‘Inventing The Christmas Prince’ Review

Hallmark's Inventing The Christmas Prince Poster

Forget Santa Clause; we’re here to talk about the Christmas Prince. Hallmark’s Inventing The Christmas Prince could be better, but it’s sweet enough to provide the right amount of holiday feels with a reformed Scrooge making a little girl’s dreams come true. 

While the film should have spent a bit more time developing the romance, it gets gingerbread points for leading with a heroine in STEM. You read that right—90s darling Tamera Mowry plays a rocket scientist single mother with enough fortitude believable to melt even the cruelest hearts. As Christmas films bring in more badass women, they become more nuanced and worthwhile. They’re no longer focusing on cheesy stories but trying to target real, human experiences with the added festivities we all adore. It’s about the range, folks. It’s always about the range.

Plus, bring in a grumpy boss whose heart is softened by the said badass woman and her overly enthusiastic daughter, and we have a winner on our hands.

Tamara Mowry in Hallmark's Inventing The Christmas Prince

Shelby (Mowry) is a solid heroine. While we’ve briefly mentioned her career, there’s so much more to the character than meets the eye. When her husband died, she created a support group for single mothers. When her prickly boss Evan (Ronnie Rowe) demands they all work on Christmas Eve and Christmas day, she puts up a fight for all her co-workers. And to keep her daughter happy, she does everything in her power to ensure that she believes in something bigger. Sure, the idea of the Christmas Prince is a bit much, but the sentiment is what matters.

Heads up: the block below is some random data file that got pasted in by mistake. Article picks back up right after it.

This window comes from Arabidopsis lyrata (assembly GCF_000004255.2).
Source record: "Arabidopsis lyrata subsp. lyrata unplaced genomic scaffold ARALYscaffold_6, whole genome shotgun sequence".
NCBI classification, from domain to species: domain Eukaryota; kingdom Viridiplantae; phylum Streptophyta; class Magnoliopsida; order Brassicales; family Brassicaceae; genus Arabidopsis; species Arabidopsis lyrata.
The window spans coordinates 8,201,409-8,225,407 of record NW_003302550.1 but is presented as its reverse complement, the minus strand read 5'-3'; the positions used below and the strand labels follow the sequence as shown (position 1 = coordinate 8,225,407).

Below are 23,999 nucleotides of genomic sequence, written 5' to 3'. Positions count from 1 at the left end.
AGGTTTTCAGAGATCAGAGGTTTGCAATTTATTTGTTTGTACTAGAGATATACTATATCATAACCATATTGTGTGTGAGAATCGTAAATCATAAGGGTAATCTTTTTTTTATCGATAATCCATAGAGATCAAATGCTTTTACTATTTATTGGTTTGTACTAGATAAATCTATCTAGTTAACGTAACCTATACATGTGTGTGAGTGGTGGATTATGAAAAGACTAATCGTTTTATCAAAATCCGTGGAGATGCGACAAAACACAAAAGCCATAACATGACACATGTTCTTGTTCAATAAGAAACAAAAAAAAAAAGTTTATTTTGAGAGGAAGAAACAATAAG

However, the moment that felt most off in the film was Shelby talking about her late husband, stating that he left her when really, it was an illness that took him. While she states that she knows it isn’t his fault, the conversation doesn’t do much to serve her personality and, frankly, comes off odd. I had to rewind to ensure that I heard it correctly because I needed clarification on what she was trying to say, and that’s seldom something I do with these types of films. Still, throughout the rest of the film, Shelby’s a nuanced, layered woman who questions and fights and showcases the necessary amount of vulnerability to evoke raw emotions in the viewers. As a heroine, it’s unbelievably easy to root for her and want the best for her.

Ronnie Rowe Jr. in Inventing The Christmas Prince

Now, our hero is a bit of a puzzle. There’s very little we know about Evan and how he operates the way that he does. It’s a good thing Ronnie Rowe is charming as an actor because the script relied on him to do the heavy lifting and make his redemption feel believable. Evan goes from zero to ten rather quickly, but the truth is, it’s almost always difficult not to give in to children when they’re as bold as Grace is. You understood his changes as they occurred, but as viewers, it’s nicer to see why he got there in the first place. What made him such a Scrooge?

Hallmark’s Inventing The Christmas Prince isn’t A Christmas Carol, so we weren’t going to run through his past in a dream, but we still needed a bit more to understand him. When the film allows his goodness to push through, it’s much lovelier to know it’s all because of Shelby’s spirit. 

still from Hallmark's Inventing The Christmas Prince
Similar Christmas Film Recommendation: Six Degrees of Santa

The romance develops intriguingly as most of their moments are shared with other people, but it’s still sweet enough to feel as though there’s an impact. When Evan eventually goes out of his way to ensure he not only completes all the tasks on Grace’s list but makes it to the final ball after his meeting, it closes the deal shut. He’s not the same man Shelby used to work for, but he’s better and will hopefully continue improving in every area.

Inventing The Christmas Prince is now streaming on Frndly TV.


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